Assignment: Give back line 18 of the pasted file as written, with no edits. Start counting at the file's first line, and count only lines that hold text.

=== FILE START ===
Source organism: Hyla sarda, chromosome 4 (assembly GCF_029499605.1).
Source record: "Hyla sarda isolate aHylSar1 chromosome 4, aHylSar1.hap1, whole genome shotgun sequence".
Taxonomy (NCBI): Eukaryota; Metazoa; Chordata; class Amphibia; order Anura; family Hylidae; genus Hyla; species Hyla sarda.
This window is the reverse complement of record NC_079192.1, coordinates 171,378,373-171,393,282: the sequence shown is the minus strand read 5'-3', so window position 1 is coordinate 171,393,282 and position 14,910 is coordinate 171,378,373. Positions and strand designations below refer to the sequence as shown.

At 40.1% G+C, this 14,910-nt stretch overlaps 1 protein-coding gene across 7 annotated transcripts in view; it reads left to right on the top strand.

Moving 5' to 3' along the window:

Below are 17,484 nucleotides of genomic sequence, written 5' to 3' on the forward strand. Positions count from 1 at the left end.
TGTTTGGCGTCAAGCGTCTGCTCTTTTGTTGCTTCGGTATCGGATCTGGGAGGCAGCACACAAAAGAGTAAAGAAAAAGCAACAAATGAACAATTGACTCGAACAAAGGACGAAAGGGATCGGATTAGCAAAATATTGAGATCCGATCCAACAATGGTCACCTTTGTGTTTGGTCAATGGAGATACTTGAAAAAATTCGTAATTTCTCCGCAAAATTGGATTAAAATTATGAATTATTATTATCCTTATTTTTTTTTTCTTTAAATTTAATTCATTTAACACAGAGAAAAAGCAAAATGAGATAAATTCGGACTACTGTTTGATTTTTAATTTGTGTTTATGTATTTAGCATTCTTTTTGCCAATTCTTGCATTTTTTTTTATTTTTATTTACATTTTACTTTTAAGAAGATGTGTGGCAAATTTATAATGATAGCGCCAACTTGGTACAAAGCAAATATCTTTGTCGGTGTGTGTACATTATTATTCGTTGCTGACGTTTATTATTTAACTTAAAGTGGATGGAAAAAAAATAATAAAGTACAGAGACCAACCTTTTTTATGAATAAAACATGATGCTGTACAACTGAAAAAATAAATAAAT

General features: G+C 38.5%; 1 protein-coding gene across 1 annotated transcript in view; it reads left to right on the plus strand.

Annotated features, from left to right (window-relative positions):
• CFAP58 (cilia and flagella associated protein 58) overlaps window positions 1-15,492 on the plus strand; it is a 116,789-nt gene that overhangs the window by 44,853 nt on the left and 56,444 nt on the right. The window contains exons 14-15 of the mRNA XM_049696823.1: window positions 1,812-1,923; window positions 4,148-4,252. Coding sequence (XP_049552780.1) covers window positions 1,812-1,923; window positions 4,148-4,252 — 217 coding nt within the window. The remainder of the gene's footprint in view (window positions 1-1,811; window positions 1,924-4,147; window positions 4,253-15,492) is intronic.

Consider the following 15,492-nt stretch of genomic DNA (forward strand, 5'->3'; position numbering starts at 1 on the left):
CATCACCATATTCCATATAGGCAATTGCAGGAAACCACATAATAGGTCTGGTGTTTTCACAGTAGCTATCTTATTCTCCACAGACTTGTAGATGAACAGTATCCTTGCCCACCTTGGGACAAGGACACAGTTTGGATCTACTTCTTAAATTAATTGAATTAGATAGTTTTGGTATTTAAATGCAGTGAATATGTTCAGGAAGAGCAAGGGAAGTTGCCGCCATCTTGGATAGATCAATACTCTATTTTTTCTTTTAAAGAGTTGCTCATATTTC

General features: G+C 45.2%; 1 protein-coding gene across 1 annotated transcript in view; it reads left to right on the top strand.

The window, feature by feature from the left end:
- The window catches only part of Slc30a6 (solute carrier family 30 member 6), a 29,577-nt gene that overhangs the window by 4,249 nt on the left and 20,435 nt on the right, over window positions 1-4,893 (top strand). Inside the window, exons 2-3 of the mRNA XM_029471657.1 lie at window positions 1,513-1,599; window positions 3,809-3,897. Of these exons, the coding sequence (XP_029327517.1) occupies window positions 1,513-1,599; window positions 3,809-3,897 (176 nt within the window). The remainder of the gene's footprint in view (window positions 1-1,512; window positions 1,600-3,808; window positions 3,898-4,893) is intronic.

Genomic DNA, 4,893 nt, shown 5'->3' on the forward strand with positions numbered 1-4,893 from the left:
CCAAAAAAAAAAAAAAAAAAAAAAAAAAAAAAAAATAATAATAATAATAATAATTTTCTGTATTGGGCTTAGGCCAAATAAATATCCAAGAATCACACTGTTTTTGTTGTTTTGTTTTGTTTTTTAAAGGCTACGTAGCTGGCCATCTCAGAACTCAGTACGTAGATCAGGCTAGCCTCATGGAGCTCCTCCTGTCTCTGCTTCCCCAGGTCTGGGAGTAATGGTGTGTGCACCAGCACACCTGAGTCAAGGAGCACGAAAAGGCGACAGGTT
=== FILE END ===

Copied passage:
CCAAAAAAAAAAAAAAAAAAAAAAAAAAAAAAAAATAATAATAATAATAATAATTTTCTGTATTGGGCTTAGGCCAAATAAATATCCAAGAATCACACTGTTTTTGTTGTTTTGTTTTGTTTTTTAAAGGCTACGTAGCTGGCCATCTCAGAACTCAGTACGTAGATCAGGCTAGCCTCATGGAGCTCCTCCTGTCTCTGCTTCCCCAGGTCTGGGAGTAATGGTGTGTGCACCAGCACACCTGAGTCAAGGAGCACGAAAAGGCGACAGGTT